The aims of this study were to conduct a systematic review of published studies that have produced COHAI estimates and to evaluate the quality of these estimates from the perspective of transferability. Also, we sought to investigate if studies evaluated as possessing high transferability are correspondingly well regarded by other researchers by analyzing the number of citations.

Methods

Study selection

We conducted a systematic review of published articles that had produced estimates of incremental COHAI (not including length of stay). This systematic review was conducted according to the general principles of the Cochrane Collaboration framework. The selection criteria for candidate studies were those that produced original COHAI estimates that were published in English from 1980 to 2006. We excluded review papers, editorials, meta-analyses, and decision analyses. The following keywords were used in a MEDLINE search to extract candidate publications: [“economics”(Subheading) OR “Hospital Costs”(MeSH)] AND [“Cross Infection”(MeSH) OR “Surgical Wound Infection”(MeSH) OR “Bacteremia”(MeSH) OR “Bacterial Infections”(MeSH) OR “Sepsis”(MeSH) OR “Staphylococcal Infections”(MeSH) OR “Pseudomonas Infections”(MeSH) OR “Pneumonia”(MeSH) OR “Urinary Tract Infections”(MeSH)]. Studies that fulfilled the aforementioned criteria were then subjected to a two-step review process: first, an abstract review, followed by a full-paper review, before the decision to include them in the final assessment was made. The initial abstract review was conducted to identify: (1) studies that produced original cost estimates for treatment instead of those that used published cost estimates and (2) studies focusing on healthcare-acquired infections versus those that focused on or included community-acquired infections. Studies included in the subsequent full-paper review were those that had produced original estimates of costs of treating HAIs and those that could not be properly evaluated on the basis of the abstract alone. In the full-paper review, the estimates of the COHAI were evaluated, and the transferability of each paper was investigated. Both the abstract review and the full-literature review were conducted independently by two evaluators (HF and JL) whom possess backgrounds in economic evaluations and infectious diseases. Non-congruent evaluations were discussed before decisions were made. Additionally, we included publications cited within the extracted publications that produced original cost estimates of COHAI.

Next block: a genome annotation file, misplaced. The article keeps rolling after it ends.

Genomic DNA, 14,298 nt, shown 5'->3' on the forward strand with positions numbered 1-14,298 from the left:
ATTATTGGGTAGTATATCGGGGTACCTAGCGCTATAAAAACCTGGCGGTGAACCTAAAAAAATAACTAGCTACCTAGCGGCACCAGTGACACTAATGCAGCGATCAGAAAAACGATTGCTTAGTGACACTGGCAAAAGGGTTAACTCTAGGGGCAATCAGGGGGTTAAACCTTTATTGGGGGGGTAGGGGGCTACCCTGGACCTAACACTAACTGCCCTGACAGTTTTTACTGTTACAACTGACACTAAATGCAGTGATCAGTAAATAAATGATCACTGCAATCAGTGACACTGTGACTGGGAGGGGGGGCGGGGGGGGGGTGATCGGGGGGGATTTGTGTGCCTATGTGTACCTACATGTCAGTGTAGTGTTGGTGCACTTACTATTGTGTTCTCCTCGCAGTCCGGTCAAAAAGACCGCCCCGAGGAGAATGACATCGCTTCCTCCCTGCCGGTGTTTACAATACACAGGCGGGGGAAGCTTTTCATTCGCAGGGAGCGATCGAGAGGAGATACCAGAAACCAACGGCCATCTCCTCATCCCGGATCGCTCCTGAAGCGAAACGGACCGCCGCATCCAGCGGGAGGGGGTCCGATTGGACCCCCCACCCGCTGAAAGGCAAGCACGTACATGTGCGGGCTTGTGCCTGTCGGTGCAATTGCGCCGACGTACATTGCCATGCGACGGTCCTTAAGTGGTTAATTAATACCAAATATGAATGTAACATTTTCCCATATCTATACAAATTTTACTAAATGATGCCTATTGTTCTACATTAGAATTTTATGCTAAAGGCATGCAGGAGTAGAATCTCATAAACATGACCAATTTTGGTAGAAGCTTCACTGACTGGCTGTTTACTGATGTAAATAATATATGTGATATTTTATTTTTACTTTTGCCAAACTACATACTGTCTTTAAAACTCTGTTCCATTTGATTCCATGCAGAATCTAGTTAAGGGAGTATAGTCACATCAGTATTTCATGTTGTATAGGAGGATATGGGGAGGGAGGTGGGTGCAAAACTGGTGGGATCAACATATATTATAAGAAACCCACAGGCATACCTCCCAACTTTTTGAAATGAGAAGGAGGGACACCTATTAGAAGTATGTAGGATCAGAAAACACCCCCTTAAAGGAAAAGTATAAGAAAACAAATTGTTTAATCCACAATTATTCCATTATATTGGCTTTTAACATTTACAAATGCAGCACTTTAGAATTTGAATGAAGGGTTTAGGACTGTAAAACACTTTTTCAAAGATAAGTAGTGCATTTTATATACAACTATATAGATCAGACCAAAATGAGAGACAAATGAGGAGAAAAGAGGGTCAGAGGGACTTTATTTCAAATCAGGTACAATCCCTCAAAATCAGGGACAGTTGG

Study assessment

All selected papers were assessed for: (1) estimates of cost attributable to HAI, (2) transparency of cost estimates, (3) costing methods, and (4) record of the number of citations between publication and the year 2009. The citation record, obtained from the ISI Web of Science, was used to investigate if studies evaluated as possessing high transferability are correspondingly well regarded by other researchers. The transparency of cost estimates and costing methods were evaluated based on the two evaluation axes as described below.

Evaluation criteria for transferability: evaluation axis 1

The first axis of evaluation assesses the clarification of the scope of costing, i.e., the level of transparency on the reporting of items included in the estimates and how the estimates were calculated. Without clarifying the scope of costing, such as detailed description of costing components and data for both quantity and unit price of resources in each cost component, readers would be unable to judge the potential applicability to their own analyses. Therefore, our first axis assesses whether estimates have clarified scopes of costing, and we have established a hierarchy of four levels of transparency as follows:
  • Level A: all components of costs were described and data for both quantity and unit price of resources were reported for each component.

  • Level B: all components of costs were described and data for costs in each component were reported. This included studies that used graphical presentations of the aforementioned data.

  • Level C: all components of costs were described but data for costs in each component were not reported.

  • Level D: only the scope of costing was described but the components of costs were not described. For example, studies that only reported terms such as “hospital stay” or “direct costs” without further exposition were evaluated at Level D.